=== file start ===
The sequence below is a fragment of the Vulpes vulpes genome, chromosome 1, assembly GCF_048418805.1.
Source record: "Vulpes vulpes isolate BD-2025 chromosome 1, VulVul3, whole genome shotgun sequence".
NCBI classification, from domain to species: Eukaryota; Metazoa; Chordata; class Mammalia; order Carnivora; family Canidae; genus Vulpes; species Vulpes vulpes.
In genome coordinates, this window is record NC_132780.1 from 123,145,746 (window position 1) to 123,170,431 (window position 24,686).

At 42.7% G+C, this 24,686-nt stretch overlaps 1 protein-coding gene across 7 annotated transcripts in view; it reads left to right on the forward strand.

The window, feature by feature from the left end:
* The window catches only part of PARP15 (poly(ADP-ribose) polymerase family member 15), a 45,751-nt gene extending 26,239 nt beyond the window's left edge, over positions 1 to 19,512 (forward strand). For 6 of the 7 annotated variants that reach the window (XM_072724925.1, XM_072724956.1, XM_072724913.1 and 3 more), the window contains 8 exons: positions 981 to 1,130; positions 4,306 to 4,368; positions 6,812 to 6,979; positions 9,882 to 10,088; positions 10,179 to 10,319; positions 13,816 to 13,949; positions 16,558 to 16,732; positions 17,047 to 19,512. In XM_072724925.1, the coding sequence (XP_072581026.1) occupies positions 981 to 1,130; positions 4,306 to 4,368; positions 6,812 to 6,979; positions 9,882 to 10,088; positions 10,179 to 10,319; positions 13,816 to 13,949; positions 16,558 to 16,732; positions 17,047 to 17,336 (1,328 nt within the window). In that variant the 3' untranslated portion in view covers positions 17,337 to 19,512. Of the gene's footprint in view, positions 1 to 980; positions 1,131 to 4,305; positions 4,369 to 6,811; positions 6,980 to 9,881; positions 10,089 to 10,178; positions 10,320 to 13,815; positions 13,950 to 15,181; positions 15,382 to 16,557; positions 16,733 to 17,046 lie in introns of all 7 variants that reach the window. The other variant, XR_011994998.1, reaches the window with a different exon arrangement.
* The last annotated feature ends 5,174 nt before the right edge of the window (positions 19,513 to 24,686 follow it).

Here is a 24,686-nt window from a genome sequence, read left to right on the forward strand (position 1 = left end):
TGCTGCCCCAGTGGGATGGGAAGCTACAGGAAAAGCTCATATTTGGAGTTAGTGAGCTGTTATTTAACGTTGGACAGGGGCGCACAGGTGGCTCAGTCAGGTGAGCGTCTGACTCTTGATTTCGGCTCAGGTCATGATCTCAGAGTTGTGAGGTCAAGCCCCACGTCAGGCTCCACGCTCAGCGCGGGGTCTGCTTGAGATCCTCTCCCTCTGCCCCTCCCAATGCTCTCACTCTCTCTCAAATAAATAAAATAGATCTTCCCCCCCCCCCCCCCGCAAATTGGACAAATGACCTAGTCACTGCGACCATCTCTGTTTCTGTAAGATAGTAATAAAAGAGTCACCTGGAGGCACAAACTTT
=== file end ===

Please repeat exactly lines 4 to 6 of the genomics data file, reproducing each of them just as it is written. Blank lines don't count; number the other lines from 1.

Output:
In genome coordinates, this window is record NC_132780.1 from 123,145,746 (window position 1) to 123,170,431 (window position 24,686).

At 42.7% G+C, this 24,686-nt stretch overlaps 1 protein-coding gene across 7 annotated transcripts in view; it reads left to right on the forward strand.

The window, feature by feature from the left end: